The Death of Ivan Ilyich

Alexey Ivanov
Jul 10, 2018 · 2 min read

A book review for The Death of Ivan Ilyich, by Leo Tolstoy.

An incredible work of Leo Tolstoy that illuminates what the process of dying might be, and how a dying person reflects on living as they sense the death approaching.

Dealing with living might be hard for many, but dealing with dying is even more challenging. The Death of Ivan Ilyich highlights the despair and loneliness of dying, a process that makes one look back and reflect on aspects of being that were in the shadow of fast pace of life that one might had. In case of Ivan Ilyich, a beurocrat from XIX century Russia, life was full of moments of chasing the pleasures and avoiding the moments that were causing unhappiness.

The habit of running for higher salariy, status, power and recognition left Ivan Ilyich deeply unhappy as he finds himself on the deathbed. As Tolstoy puts it, “Ivan Ilyich lives a carefree life that is “most simple and most ordinary and therefore most terrible”. As Ivan Ilyich is dying, he sees how his family is unable to connect with him, nor wants to be honest with him. He notices how doctors treat his illness as a piece of puzzle, forgetting about the human nature of their patient.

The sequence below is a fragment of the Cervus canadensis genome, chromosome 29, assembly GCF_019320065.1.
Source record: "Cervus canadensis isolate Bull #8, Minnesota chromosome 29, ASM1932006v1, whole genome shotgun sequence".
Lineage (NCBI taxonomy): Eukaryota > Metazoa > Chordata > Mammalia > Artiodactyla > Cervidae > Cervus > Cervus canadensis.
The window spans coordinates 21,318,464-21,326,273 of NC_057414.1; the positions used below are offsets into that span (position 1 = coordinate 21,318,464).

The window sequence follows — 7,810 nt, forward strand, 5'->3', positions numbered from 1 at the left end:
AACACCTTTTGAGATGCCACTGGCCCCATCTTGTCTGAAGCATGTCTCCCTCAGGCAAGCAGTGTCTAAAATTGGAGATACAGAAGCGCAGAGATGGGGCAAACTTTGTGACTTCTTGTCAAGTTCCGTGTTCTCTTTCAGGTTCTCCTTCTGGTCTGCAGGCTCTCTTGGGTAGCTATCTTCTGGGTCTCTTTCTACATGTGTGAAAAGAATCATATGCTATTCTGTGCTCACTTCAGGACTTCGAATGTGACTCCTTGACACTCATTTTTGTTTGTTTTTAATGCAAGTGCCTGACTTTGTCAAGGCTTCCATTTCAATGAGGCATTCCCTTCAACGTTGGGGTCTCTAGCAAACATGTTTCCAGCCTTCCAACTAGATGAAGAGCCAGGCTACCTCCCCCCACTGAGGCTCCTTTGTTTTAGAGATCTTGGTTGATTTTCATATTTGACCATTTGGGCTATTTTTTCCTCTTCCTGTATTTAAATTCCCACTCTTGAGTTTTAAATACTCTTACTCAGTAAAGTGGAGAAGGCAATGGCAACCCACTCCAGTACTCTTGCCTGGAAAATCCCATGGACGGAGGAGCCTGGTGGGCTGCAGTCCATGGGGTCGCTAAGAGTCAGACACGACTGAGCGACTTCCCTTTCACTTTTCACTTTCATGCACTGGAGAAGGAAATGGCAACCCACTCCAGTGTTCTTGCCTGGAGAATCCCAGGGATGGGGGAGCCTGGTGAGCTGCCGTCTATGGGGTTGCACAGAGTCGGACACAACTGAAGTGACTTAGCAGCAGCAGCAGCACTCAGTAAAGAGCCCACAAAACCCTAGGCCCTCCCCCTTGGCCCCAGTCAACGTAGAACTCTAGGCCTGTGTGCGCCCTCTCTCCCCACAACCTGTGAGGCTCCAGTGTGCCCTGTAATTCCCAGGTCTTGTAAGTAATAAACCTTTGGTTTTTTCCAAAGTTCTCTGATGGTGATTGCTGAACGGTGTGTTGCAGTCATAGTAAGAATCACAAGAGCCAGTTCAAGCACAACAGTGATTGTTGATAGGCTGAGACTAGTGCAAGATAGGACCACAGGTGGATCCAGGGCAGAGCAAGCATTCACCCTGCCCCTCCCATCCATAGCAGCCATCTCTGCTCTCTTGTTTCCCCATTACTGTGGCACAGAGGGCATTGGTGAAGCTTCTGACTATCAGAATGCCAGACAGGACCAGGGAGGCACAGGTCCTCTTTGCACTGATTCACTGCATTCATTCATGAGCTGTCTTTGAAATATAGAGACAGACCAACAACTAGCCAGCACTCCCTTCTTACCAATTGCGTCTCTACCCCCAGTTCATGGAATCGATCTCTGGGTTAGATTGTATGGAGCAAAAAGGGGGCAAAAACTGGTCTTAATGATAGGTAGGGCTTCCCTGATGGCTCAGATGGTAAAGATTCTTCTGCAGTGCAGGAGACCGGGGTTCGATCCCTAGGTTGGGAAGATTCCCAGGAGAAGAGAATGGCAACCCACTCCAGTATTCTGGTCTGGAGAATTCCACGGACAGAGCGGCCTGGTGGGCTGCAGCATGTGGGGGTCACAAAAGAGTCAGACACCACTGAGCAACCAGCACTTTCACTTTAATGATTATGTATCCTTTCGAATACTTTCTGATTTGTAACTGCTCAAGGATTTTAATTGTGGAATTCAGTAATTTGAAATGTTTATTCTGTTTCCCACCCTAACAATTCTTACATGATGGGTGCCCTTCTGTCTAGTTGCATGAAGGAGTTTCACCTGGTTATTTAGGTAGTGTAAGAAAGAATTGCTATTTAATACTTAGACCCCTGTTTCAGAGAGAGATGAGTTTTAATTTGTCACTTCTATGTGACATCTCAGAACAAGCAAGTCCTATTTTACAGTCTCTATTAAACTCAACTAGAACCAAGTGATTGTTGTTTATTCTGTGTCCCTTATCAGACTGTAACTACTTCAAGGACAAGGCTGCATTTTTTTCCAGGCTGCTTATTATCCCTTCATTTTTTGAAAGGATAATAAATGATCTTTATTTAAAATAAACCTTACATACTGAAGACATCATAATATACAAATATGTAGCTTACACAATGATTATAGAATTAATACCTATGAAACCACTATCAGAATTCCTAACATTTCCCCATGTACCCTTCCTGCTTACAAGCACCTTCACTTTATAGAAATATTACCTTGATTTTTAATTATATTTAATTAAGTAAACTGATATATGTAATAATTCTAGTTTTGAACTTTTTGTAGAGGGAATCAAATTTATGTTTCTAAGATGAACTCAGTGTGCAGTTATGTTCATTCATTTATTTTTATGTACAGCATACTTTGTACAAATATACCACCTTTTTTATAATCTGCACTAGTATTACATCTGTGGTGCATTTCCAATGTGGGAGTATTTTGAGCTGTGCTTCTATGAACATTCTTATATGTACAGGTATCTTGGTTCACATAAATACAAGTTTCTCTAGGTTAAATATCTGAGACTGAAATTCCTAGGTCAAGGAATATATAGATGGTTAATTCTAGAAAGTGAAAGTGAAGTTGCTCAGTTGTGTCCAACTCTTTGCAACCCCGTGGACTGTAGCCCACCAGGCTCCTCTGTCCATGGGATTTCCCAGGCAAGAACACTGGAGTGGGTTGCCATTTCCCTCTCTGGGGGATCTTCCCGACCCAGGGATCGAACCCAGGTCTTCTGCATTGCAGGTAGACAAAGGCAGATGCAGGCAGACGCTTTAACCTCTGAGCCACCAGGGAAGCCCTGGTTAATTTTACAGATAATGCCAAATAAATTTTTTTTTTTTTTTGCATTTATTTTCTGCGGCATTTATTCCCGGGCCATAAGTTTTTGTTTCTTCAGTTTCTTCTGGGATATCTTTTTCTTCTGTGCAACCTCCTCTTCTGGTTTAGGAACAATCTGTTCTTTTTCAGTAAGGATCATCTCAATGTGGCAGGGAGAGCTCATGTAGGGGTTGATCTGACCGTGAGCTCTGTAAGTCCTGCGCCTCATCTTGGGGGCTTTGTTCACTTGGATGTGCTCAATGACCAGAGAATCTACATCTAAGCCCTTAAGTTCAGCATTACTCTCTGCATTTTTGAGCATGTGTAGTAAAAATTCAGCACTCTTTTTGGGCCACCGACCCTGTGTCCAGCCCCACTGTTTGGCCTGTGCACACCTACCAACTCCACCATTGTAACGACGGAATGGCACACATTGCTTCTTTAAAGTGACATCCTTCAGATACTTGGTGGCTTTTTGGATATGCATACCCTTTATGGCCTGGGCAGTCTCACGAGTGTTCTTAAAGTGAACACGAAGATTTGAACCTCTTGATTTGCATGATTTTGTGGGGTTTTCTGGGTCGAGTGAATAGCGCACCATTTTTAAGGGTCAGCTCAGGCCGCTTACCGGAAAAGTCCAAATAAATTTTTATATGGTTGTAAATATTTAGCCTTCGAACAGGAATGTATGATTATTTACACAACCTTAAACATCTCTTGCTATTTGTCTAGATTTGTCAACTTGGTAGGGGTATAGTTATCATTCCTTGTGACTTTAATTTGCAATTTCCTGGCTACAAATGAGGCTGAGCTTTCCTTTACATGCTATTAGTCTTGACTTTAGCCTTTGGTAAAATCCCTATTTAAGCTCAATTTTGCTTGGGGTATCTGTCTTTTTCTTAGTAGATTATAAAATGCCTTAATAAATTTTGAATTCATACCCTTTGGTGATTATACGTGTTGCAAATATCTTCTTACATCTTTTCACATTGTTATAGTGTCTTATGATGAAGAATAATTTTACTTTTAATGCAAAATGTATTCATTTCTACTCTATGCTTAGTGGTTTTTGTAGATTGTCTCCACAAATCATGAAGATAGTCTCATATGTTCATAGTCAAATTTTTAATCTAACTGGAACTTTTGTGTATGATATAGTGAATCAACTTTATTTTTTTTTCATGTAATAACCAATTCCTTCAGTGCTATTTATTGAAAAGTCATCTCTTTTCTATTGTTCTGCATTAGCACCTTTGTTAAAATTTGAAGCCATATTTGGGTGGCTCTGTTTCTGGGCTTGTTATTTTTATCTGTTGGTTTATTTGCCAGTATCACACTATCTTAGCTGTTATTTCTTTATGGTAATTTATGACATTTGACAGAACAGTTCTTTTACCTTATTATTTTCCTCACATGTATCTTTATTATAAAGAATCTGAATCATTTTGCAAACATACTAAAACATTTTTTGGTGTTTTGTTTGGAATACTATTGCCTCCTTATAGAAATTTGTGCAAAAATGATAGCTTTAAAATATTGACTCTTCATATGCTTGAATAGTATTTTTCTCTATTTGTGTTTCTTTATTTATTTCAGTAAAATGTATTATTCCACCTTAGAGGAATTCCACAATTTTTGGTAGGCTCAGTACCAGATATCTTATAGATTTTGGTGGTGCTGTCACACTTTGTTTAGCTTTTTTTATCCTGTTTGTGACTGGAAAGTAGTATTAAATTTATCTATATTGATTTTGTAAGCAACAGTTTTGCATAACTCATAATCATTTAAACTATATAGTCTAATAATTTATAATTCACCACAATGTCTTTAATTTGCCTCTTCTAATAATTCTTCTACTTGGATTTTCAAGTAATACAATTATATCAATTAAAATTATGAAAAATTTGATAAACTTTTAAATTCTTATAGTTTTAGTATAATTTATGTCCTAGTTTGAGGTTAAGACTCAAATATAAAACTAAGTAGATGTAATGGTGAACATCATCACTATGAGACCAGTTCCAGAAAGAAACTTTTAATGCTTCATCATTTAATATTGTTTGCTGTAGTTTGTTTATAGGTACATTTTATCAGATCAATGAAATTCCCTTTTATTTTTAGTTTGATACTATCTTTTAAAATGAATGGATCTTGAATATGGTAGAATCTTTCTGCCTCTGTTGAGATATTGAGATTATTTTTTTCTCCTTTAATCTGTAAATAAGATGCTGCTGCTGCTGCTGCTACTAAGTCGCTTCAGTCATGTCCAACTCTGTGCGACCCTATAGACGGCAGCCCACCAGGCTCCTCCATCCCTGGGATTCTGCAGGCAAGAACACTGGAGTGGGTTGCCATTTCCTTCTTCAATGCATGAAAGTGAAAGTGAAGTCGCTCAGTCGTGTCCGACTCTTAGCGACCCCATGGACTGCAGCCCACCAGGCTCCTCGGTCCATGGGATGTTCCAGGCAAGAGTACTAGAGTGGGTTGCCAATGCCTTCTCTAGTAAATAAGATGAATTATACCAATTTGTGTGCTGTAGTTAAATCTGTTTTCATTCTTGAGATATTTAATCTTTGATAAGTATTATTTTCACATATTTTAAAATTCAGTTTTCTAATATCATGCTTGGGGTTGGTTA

What’s more important, questioning self with ‘why’ and ‘what for’ slowly illuminates a real essense of living that Ivan Ilyich was shocked to discover: there is no ‘why’ in dying. It just happens. And as dying is happening, the protagonist tries to evaluate what was it that he was avoiding in life. What was the meaning that he was missing. The moments of pure love and authenticity that he missed, and opportunities to help eliviate suffering for others that he missed.

In the final days of his life, Ivan makes a clear split between an artificial life, such as his own, which masks the true meaning of life and makes one fear death, and an authentic life, the life of his servant Gerasim. Authentic life is marked by compassion and sympathy; the artificial life by self-interest. And then he dies.

What I really like about this story is how Leo Tolstoy underlines the meaning of being: leaving it till the very end of the story, and emphasizing that one does not have be wait till the very culmination of one’s life to learn it.

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Alexey Ivanov

Written by

Designer of products by day. Designer of behaviors by night. Ex-@SYPartners, @IDEO, @Philips Design. Professional Integral Coach via @NewVenturesWest. SF-based

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